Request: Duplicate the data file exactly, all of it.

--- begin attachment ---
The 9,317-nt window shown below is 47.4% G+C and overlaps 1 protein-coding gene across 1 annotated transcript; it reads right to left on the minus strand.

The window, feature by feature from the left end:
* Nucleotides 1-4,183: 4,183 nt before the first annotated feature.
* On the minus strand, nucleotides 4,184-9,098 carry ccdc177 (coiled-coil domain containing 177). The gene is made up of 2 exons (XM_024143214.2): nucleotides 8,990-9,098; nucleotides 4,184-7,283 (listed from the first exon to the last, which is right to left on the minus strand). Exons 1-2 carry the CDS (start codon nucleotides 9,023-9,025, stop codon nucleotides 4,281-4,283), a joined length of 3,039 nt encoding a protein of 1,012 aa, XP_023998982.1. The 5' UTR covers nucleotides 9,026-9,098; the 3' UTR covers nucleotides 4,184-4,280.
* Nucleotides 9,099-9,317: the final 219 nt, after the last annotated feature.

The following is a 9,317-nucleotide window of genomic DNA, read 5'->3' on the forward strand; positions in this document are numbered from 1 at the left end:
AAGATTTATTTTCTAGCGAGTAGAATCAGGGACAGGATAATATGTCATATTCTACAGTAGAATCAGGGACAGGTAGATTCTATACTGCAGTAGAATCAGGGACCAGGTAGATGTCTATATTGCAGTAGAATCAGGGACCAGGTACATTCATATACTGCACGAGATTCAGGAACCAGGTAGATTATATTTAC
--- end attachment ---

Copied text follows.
The 9,317-nt window shown below is 47.4% G+C and overlaps 1 protein-coding gene across 1 annotated transcript; it reads right to left on the minus strand.

The window, feature by feature from the left end:
* Nucleotides 1-4,183: 4,183 nt before the first annotated feature.
* On the minus strand, nucleotides 4,184-9,098 carry ccdc177 (coiled-coil domain containing 177). The gene is made up of 2 exons (XM_024143214.2): nucleotides 8,990-9,098; nucleotides 4,184-7,283 (listed from the first exon to the last, which is right to left on the minus strand). Exons 1-2 carry the CDS (start codon nucleotides 9,023-9,025, stop codon nucleotides 4,281-4,283), a joined length of 3,039 nt encoding a protein of 1,012 aa, XP_023998982.1. The 5' UTR covers nucleotides 9,026-9,098; the 3' UTR covers nucleotides 4,184-4,280.
* Nucleotides 9,099-9,317: the final 219 nt, after the last annotated feature.

The following is a 9,317-nucleotide window of genomic DNA, read 5'->3' on the forward strand; positions in this document are numbered from 1 at the left end:
AAGATTTATTTTCTAGCGAGTAGAATCAGGGACAGGATAATATGTCATATTCTACAGTAGAATCAGGGACAGGTAGATTCTATACTGCAGTAGAATCAGGGACCAGGTAGATGTCTATATTGCAGTAGAATCAGGGACCAGGTACATTCATATACTGCACGAGATTCAGGAACCAGGTAGATTATATTTAC